This is such a great book. It's definitely another one of those books that you could get lost in...sometimes for an entire afternoon. I swear time flies by so quickly when I open it. The information in this book is invaluable to those, like me, wishing to improve their culinary skills or for those who are merely curious about the culinary arts.

The introduction includes a section on the chefs who wrote the various chapters. These chefs have different specialities and come from all over the world...from 4 different continents. I love that a variety of chef have contributed to the different chapters. For example, Rick Bayless, an expert on Mexican food, wrote the chapter featuring that ethic cuisine. I love getting advice or tips directly from the experts.

The contents of the book are quite varied. They include chapters on different food categories such as: eggs and diary, fish and shellfish, poultry and game birds, meat, vegetables, grains and beans, fruit and nuts. There are also chapters are different preparations: sauces and dressings, foams, stocks and soups, flavourings, bread and batters. The ethnic cuisines include: Latin American, Japanese, Indian, Chinese, Thai, Mexican, Middle Eastern. I especially love the menus and tips for each of the different cuisines.

As with lots of books published by DK, the photographs in the book are plentiful and gorgeous. These photographs feature various techniques as well as finished dishes. The recipes are nicely formatted, which makes them easily accessible to the reader/cook. Tips and techniques are followed by featured recipes which allow the reader/home cook and put the technique information to good use. Many of the recipes feature step-by-step photographs and explanations as well as additional tips to successfully completing the dish.

Even though I'll probably won't do some of this stuff myself, I like knowing how it's done. The sections on butchering is a really good example of this. While I found it was very interesting, it's just so much easier to get the guy at the grocery store to do it.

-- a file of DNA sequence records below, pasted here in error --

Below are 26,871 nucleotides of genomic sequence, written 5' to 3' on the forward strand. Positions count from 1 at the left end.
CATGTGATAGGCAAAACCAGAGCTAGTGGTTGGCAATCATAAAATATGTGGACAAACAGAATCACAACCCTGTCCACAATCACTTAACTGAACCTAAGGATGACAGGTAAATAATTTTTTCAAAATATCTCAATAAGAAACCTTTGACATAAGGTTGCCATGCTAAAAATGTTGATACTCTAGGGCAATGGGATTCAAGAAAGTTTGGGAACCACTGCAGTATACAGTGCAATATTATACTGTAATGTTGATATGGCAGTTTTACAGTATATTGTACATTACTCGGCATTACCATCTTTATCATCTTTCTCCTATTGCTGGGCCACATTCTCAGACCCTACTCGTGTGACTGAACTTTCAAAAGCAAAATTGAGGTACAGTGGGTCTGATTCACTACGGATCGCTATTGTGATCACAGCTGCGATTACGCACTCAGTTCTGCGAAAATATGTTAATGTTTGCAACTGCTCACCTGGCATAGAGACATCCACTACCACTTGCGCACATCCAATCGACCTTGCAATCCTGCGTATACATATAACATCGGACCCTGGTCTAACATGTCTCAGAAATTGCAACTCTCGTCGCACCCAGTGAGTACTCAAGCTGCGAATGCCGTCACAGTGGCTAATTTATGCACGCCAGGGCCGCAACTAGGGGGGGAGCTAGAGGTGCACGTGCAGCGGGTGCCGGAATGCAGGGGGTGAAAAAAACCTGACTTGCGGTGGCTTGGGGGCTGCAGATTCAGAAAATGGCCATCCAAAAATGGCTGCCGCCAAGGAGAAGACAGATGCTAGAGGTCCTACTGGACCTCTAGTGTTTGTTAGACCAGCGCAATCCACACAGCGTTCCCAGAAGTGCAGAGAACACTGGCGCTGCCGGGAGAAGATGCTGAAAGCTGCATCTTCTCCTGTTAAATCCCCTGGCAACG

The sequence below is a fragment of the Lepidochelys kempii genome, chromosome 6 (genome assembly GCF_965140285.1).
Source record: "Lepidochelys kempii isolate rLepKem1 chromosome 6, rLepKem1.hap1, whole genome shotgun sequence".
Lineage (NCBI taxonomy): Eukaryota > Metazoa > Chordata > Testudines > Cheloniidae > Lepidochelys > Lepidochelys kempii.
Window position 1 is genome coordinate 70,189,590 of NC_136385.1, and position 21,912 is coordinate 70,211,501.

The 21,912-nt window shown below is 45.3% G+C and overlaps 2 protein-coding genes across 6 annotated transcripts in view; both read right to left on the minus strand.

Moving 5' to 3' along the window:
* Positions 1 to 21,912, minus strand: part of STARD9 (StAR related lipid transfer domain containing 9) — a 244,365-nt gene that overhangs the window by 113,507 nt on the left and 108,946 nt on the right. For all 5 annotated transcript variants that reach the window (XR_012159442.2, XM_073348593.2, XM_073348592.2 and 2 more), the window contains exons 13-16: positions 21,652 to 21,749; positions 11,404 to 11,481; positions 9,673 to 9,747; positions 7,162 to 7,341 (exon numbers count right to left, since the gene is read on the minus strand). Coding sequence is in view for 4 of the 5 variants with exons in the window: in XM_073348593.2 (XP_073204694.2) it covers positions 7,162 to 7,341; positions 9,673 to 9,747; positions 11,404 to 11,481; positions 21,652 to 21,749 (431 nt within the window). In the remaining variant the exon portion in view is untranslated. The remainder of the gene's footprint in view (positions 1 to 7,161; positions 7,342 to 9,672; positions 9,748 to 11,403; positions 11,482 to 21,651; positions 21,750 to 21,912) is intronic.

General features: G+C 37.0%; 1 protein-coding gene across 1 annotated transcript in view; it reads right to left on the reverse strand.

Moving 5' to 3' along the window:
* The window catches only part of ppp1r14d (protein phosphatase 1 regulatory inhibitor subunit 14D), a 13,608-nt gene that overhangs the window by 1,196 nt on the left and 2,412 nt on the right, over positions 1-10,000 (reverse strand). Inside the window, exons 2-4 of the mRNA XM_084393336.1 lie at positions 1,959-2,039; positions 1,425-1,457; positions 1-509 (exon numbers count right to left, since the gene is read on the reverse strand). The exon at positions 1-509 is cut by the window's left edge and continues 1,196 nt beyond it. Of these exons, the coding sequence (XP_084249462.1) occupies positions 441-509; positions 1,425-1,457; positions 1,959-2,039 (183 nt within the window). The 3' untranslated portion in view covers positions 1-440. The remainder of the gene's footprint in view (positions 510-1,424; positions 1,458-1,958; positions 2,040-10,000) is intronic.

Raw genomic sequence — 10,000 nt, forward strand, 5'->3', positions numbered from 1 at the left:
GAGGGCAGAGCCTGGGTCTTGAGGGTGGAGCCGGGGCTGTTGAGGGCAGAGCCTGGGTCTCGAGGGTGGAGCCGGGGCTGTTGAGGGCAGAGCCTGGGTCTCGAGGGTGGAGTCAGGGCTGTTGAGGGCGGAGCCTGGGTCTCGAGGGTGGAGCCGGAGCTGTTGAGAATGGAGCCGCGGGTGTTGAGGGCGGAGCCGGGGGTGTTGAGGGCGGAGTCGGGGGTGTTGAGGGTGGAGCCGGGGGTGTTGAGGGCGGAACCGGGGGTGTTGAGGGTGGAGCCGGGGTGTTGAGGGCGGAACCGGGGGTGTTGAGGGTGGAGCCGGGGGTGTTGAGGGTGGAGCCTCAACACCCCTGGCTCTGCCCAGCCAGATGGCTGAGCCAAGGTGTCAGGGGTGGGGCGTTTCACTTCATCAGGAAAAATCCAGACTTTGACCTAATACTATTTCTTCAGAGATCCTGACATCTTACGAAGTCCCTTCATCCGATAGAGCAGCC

With so many recipes to try, it's hard to know where to start. I'll definitely be trying the Yorkshire Pudding on page 482-483. The last time I attempted to make it, it flopped. I can use all of the help I can get. I'm also going to try several of the recipes in the Indian Cooking section, including the Onion Bhajis. Yum.

My one complaint is the arranging of the chapters. It seems to be a bit haphazard with little rhyme or reason to the order. Maybe there's some sort of order that a professionally trained chef would recognize, but probably not the average home cook. If that's the case, an explanation with regards to the chapter arrangement would have been appreciated. Otherwise, I would liked to have seen the ethnic cuisines grouped together in a section rather than scattered throughout the book. The other chapters could have used a little reorganization as well.

The table of contents is extensive. It not only features the titles of the chapters and their authors, there's also a description of each of the chapters. It's awesome. The glossary features many cooking terms from procedures to equipment to ingredients and offers clear concise descriptions of these items. The index is also quite extensive and should aid the cook in finding items in the book.

Highly recommended. If you ever wished you were a better cook, this book is for you. If you ever watch Food Network (or any other cooking channel or show) and wonder how they do that or why they do that or what it is they are doing, this book is for you.